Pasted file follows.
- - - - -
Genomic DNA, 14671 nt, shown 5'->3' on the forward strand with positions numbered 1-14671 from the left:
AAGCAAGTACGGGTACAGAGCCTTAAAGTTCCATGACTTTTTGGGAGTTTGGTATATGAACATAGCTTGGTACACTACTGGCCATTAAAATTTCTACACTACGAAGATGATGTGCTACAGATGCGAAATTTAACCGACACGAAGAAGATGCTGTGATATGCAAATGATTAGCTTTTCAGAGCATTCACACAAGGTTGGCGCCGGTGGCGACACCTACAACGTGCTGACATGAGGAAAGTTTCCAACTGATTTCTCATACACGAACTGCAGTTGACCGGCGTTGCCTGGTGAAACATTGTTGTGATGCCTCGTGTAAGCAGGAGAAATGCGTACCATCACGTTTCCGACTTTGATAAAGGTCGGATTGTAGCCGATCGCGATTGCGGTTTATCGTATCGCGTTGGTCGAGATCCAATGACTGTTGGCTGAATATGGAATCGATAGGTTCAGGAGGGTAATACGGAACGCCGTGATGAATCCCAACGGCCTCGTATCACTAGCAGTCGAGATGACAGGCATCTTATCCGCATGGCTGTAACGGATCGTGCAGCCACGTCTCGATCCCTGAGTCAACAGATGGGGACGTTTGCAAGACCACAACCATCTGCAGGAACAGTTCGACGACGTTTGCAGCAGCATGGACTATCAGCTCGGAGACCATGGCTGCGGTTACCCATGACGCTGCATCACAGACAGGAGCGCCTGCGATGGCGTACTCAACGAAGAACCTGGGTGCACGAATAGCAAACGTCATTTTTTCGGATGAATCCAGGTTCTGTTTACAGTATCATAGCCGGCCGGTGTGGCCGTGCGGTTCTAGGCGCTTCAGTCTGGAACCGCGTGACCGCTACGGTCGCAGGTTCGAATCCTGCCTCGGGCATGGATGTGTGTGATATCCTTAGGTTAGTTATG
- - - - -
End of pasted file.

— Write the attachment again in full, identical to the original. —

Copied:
Genomic DNA, 14671 nt, shown 5'->3' on the forward strand with positions numbered 1-14671 from the left:
AAGCAAGTACGGGTACAGAGCCTTAAAGTTCCATGACTTTTTGGGAGTTTGGTATATGAACATAGCTTGGTACACTACTGGCCATTAAAATTTCTACACTACGAAGATGATGTGCTACAGATGCGAAATTTAACCGACACGAAGAAGATGCTGTGATATGCAAATGATTAGCTTTTCAGAGCATTCACACAAGGTTGGCGCCGGTGGCGACACCTACAACGTGCTGACATGAGGAAAGTTTCCAACTGATTTCTCATACACGAACTGCAGTTGACCGGCGTTGCCTGGTGAAACATTGTTGTGATGCCTCGTGTAAGCAGGAGAAATGCGTACCATCACGTTTCCGACTTTGATAAAGGTCGGATTGTAGCCGATCGCGATTGCGGTTTATCGTATCGCGTTGGTCGAGATCCAATGACTGTTGGCTGAATATGGAATCGATAGGTTCAGGAGGGTAATACGGAACGCCGTGATGAATCCCAACGGCCTCGTATCACTAGCAGTCGAGATGACAGGCATCTTATCCGCATGGCTGTAACGGATCGTGCAGCCACGTCTCGATCCCTGAGTCAACAGATGGGGACGTTTGCAAGACCACAACCATCTGCAGGAACAGTTCGACGACGTTTGCAGCAGCATGGACTATCAGCTCGGAGACCATGGCTGCGGTTACCCATGACGCTGCATCACAGACAGGAGCGCCTGCGATGGCGTACTCAACGAAGAACCTGGGTGCACGAATAGCAAACGTCATTTTTTCGGATGAATCCAGGTTCTGTTTACAGTATCATAGCCGGCCGGTGTGGCCGTGCGGTTCTAGGCGCTTCAGTCTGGAACCGCGTGACCGCTACGGTCGCAGGTTCGAATCCTGCCTCGGGCATGGATGTGTGTGATATCCTTAGGTTAGTTATG